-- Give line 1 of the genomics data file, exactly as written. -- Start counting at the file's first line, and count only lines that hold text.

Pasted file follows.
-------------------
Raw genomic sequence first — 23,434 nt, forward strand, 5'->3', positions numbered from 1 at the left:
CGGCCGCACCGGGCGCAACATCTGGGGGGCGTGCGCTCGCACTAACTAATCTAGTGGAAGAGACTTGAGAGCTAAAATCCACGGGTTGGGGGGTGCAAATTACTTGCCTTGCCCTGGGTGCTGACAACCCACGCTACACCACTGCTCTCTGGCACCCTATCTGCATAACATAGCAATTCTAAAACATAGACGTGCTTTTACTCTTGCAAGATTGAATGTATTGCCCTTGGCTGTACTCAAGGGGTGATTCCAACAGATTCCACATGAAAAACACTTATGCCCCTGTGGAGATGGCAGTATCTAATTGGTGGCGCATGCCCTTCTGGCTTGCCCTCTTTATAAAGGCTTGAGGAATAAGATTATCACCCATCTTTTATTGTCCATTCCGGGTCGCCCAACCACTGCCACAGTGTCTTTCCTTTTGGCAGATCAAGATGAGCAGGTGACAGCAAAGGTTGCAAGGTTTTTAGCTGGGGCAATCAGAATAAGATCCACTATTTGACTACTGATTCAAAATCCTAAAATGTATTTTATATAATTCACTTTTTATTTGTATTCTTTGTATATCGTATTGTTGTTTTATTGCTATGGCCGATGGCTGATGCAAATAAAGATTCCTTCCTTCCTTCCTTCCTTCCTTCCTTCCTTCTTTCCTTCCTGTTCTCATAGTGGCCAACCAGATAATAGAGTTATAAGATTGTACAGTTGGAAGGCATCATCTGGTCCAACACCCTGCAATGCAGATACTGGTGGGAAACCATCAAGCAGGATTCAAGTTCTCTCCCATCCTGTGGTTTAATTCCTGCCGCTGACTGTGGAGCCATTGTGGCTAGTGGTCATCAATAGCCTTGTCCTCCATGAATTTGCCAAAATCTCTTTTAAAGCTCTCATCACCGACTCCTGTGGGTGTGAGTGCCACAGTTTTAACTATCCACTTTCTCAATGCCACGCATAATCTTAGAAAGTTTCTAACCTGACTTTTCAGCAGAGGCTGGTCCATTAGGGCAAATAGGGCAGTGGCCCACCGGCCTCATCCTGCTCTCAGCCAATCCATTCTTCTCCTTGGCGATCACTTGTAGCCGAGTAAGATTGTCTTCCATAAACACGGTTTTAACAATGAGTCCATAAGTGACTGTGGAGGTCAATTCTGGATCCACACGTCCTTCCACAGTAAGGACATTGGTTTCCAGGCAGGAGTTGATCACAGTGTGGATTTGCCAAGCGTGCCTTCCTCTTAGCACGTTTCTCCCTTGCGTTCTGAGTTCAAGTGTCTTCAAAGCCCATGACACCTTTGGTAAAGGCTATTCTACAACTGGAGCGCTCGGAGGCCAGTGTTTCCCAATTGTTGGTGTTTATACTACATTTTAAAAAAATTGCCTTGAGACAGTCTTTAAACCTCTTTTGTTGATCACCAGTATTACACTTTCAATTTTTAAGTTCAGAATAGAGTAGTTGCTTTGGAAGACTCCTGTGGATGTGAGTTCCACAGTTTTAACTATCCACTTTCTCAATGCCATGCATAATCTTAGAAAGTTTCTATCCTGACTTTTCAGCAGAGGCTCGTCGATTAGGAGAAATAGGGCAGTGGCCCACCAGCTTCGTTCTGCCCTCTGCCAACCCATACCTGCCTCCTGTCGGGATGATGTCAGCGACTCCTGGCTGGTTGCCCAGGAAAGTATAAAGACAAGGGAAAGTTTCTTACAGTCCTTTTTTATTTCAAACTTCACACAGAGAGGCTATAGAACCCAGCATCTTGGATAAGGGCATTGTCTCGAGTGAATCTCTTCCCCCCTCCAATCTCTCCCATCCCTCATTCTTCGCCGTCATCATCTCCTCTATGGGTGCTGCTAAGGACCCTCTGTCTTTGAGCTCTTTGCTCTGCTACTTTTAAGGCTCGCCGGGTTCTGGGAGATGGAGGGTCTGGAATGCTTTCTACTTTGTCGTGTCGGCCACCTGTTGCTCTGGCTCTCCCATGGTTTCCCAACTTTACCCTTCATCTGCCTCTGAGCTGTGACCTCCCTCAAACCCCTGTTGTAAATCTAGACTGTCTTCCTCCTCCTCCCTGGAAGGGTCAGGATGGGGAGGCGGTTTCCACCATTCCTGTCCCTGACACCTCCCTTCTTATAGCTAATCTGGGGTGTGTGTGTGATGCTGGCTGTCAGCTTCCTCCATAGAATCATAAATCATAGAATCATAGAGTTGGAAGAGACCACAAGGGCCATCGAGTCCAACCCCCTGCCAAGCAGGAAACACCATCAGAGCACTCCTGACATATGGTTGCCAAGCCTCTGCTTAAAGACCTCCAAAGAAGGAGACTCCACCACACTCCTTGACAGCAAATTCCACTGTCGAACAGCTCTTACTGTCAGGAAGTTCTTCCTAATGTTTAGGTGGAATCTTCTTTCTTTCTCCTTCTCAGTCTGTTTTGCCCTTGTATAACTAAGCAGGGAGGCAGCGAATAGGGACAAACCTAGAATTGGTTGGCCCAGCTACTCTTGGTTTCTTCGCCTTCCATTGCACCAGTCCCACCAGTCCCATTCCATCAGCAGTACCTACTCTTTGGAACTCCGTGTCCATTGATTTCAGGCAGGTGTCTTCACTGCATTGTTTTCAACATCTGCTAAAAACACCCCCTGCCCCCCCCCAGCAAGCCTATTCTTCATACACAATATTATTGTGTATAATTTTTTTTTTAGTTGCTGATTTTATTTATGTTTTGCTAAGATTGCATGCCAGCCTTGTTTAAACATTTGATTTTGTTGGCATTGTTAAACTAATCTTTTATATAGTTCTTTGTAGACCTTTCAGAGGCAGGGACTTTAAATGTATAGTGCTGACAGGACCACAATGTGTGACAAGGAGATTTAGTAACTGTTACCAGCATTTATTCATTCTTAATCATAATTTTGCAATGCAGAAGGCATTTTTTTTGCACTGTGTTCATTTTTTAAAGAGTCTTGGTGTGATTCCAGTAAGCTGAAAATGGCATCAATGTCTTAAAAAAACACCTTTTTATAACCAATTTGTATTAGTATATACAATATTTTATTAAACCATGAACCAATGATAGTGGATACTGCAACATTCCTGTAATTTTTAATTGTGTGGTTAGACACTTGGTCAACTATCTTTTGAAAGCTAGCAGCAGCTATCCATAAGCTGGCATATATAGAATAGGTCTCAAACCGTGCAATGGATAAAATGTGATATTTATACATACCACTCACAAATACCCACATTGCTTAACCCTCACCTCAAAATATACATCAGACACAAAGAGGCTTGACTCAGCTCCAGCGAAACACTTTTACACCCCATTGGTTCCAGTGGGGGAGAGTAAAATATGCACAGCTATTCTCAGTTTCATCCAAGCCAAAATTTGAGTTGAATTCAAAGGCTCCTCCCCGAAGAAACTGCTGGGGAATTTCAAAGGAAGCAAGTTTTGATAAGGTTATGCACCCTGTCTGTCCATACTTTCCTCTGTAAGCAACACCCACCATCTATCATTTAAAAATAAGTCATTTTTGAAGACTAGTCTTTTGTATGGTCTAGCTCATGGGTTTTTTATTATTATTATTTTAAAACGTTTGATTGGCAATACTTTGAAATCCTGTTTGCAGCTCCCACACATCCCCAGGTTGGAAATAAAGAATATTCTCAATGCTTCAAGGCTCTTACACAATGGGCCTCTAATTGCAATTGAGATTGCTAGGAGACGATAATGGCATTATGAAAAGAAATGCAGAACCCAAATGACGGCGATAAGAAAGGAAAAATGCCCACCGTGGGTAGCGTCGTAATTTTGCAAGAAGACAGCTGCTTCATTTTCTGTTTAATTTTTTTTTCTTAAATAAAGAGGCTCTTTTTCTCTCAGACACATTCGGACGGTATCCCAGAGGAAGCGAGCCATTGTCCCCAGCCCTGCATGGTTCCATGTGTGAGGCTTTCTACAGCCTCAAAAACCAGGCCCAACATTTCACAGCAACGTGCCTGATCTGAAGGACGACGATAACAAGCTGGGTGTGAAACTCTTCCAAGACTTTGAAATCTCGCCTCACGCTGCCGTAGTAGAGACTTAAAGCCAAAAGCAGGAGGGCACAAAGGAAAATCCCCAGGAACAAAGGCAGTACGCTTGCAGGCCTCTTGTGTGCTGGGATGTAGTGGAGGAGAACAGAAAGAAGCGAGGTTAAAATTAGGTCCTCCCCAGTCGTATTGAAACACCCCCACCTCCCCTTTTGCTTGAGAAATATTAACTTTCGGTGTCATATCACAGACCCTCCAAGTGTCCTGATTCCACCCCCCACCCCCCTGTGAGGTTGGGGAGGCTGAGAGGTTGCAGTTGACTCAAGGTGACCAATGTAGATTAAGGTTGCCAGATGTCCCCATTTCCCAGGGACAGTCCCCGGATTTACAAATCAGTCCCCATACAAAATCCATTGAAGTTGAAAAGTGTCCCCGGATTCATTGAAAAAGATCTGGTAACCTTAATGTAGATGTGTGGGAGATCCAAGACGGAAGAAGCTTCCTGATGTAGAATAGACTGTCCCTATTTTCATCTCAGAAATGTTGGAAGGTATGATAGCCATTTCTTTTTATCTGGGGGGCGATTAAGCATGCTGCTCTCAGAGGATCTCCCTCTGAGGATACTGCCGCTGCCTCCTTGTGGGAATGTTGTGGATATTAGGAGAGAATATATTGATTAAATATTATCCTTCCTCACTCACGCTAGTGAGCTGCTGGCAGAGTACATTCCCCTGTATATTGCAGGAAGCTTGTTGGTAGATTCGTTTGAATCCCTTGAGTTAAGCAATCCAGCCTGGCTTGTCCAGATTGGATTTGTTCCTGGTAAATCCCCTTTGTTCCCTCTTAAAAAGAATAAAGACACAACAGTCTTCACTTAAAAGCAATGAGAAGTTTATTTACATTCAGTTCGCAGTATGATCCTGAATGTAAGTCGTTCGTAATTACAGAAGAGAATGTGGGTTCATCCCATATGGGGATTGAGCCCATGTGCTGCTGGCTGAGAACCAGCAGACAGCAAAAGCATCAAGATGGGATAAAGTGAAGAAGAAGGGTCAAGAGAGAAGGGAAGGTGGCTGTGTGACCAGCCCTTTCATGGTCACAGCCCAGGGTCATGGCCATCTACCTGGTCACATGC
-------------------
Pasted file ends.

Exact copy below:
Raw genomic sequence first — 23,434 nt, forward strand, 5'->3', positions numbered from 1 at the left: